This week I was finishing up my planning for a unit of work in Literature loosely called ‘Views and Values’ and focusing, in this case, on the poetry of Adrienne Rich and the kinds of viewpoints about the world, as well as the underpinning values that emerge, in her work.

Rich is an American poet with strong feministic beliefs so, besides being an excellent poet, she’s ideally placed in this aspect of the course. Students need to work with the poetry but also unpack and analyse the way the author critiques society. It’s challenging, but also really interesting.

This is a senior Literature class, mostly of self-motivated students who are interested in the material and want to be there. It’s a privilege and makes teaching a pleasure. My teaching in this subject involves a lot of talk: discussion, student presentations, me talking (sometimes too much), students talking (in groups, pairs, or whole class) reading aloud, annotating, summarising, synthesising, analysing, coming to judgement and personal evaluation. Developing a reading, by talking it through, is the key I say.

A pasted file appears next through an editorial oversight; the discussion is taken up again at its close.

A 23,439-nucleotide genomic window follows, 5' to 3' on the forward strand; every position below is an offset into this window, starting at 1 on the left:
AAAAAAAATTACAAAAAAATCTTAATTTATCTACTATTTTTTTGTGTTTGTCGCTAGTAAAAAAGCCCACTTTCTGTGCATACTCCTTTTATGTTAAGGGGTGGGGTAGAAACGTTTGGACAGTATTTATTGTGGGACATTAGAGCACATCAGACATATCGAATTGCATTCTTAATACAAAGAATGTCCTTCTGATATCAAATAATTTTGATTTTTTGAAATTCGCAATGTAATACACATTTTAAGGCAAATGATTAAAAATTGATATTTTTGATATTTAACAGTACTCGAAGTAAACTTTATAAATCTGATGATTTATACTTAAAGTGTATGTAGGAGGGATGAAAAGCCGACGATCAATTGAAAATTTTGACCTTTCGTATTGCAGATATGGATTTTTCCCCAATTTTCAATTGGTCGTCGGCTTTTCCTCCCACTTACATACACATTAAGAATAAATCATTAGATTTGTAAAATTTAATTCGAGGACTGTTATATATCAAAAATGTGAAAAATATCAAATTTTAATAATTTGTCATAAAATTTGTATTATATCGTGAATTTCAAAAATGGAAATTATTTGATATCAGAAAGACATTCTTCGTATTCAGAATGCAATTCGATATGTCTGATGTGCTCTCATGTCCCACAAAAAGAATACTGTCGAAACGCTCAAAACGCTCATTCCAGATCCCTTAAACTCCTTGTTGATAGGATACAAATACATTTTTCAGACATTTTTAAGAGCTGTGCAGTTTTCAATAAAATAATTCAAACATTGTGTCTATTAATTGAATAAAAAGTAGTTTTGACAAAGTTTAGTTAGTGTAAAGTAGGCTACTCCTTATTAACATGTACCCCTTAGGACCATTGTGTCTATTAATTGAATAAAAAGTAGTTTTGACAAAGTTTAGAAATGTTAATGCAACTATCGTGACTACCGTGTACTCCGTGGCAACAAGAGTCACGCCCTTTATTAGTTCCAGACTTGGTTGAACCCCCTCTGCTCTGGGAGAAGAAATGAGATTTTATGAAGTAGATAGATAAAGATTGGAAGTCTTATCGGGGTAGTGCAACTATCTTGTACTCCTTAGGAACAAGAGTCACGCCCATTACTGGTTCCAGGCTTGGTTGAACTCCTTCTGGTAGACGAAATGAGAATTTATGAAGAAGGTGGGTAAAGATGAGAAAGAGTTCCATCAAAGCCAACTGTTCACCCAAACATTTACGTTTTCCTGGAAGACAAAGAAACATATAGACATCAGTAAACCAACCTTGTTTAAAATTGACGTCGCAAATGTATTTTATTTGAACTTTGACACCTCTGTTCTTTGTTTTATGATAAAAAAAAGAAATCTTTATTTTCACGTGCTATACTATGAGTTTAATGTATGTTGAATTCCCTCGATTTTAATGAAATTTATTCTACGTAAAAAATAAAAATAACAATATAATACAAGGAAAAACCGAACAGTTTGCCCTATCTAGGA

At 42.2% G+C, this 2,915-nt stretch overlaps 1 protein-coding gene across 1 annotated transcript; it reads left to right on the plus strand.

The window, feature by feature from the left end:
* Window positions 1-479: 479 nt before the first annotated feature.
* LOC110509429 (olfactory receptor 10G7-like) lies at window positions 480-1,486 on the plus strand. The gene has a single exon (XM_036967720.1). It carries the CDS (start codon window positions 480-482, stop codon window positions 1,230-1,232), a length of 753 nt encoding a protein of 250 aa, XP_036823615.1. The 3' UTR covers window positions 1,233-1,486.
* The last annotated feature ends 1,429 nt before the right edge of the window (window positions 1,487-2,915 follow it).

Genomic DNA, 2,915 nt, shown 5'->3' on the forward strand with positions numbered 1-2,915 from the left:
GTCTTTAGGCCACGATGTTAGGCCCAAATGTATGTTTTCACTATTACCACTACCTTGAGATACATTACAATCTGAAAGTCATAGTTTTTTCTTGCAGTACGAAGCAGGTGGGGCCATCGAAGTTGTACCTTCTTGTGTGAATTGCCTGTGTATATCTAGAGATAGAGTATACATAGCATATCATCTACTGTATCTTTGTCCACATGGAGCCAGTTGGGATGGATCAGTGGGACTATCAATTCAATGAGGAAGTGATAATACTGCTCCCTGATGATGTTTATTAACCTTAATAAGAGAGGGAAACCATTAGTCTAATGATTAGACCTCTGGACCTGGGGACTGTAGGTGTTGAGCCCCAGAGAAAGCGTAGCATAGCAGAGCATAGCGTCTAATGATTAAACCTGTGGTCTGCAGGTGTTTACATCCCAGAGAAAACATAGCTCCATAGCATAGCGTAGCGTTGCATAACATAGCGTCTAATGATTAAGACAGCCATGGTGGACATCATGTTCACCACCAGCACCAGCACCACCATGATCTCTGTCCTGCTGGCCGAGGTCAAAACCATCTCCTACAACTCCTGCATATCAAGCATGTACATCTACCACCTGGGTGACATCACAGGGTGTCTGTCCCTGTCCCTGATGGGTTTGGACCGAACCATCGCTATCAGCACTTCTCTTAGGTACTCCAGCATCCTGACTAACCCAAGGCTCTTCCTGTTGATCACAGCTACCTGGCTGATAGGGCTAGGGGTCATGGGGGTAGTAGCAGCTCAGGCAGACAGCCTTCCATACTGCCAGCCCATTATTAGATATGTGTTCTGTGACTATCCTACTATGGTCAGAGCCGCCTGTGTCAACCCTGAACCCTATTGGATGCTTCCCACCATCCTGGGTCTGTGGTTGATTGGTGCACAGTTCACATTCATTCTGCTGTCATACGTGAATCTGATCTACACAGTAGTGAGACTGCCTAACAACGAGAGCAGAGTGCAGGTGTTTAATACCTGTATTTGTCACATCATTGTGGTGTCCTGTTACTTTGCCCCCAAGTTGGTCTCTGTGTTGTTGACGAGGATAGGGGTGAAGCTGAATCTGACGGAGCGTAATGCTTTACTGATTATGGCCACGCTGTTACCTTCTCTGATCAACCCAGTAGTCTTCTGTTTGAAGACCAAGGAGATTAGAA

But it’s not talk and chalk, but talk and tek, for me in my teaching these days. Quite a while ago now I pretty much stopped using the analog whiteboard altogether and projected the notes and discussion points on a screen via data projector; firstly using PowerPoint as the preferred note-taking tool, and then, as screen resolution improved to Word, and finally OneNote. Where is is today.

OneNote is a wonderful tool for organising and capturing note and research, but I find it also worked really well to organise the notes (and teaching) for a course. I’m sure I’ve written about this before, but my Literature OneNote notebook has a section for each text and pretty much a page for each lesson. It structures itself wonderfully as the lessons unfold. Students would have their OneNote notebook too, and I’d generally email them a OneNote page for homework, or with material to read. Moving notes around from email into OneNote is a bit of a pain, but it was still worth it.